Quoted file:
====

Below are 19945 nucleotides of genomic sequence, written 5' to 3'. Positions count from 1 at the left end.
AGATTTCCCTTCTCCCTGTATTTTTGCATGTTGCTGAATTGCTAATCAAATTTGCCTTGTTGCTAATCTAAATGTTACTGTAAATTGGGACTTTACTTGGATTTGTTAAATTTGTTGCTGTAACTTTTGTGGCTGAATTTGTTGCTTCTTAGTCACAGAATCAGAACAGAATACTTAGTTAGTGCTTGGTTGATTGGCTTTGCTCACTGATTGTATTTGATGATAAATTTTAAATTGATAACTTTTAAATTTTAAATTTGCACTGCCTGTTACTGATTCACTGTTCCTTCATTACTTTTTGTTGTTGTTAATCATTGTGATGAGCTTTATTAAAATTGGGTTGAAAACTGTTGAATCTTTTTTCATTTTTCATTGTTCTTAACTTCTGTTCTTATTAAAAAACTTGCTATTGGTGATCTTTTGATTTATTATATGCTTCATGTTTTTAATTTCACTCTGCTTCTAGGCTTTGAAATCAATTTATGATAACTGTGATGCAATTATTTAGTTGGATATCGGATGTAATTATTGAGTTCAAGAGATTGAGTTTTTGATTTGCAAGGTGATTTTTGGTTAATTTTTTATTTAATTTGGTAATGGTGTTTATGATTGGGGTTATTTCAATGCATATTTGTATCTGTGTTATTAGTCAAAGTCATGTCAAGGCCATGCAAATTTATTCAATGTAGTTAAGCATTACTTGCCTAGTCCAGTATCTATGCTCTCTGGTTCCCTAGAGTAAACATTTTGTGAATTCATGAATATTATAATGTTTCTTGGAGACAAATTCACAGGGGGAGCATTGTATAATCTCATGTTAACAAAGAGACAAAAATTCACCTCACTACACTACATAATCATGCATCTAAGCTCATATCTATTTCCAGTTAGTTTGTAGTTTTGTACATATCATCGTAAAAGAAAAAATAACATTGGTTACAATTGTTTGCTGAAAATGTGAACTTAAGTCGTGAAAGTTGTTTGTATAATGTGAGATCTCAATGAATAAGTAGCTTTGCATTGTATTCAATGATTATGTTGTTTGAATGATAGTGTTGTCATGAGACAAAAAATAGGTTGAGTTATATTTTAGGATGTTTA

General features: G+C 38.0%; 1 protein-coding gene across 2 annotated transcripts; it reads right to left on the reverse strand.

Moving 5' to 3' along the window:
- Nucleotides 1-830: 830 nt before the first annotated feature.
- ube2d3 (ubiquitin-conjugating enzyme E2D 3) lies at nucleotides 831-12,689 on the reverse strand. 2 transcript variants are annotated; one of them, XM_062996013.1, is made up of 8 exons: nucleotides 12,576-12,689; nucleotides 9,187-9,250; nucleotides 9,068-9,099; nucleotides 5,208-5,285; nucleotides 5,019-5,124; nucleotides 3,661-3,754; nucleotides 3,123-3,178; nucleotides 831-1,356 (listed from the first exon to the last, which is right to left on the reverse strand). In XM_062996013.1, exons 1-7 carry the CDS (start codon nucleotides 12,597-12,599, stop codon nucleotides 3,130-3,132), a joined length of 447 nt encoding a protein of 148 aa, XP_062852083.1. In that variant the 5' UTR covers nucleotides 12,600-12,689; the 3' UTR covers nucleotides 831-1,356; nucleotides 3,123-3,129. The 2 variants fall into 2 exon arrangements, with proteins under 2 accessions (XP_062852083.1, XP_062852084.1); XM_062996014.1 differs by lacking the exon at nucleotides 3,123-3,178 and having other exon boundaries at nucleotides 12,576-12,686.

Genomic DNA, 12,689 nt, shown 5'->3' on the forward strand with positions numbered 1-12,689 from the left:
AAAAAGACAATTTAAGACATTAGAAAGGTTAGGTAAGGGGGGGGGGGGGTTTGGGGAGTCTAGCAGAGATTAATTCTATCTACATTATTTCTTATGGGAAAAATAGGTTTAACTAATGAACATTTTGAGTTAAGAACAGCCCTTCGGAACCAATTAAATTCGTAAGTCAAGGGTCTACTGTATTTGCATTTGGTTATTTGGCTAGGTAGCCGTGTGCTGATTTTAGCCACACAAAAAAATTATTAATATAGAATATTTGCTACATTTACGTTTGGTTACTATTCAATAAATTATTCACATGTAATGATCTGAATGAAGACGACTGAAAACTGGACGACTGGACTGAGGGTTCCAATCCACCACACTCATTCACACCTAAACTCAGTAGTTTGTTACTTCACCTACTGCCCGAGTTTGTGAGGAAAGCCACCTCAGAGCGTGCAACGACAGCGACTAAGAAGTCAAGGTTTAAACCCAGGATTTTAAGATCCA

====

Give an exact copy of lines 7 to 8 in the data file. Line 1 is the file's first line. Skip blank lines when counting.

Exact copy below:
Genomic DNA, 12,689 nt, shown 5'->3' on the forward strand with positions numbered 1-12,689 from the left:
AAAAAGACAATTTAAGACATTAGAAAGGTTAGGTAAGGGGGGGGGGGGGTTTGGGGAGTCTAGCAGAGATTAATTCTATCTACATTATTTCTTATGGGAAAAATAGGTTTAACTAATGAACATTTTGAGTTAAGAACAGCCCTTCGGAACCAATTAAATTCGTAAGTCAAGGGTCTACTGTATTTGCATTTGGTTATTTGGCTAGGTAGCCGTGTGCTGATTTTAGCCACACAAAAAAATTATTAATATAGAATATTTGCTACATTTACGTTTGGTTACTATTCAATAAATTATTCACATGTAATGATCTGAATGAAGACGACTGAAAACTGGACGACTGGACTGAGGGTTCCAATCCACCACACTCATTCACACCTAAACTCAGTAGTTTGTTACTTCACCTACTGCCCGAGTTTGTGAGGAAAGCCACCTCAGAGCGTGCAACGACAGCGACTAAGAAGTCAAGGTTTAAACCCAGGATTTTAAGATCCA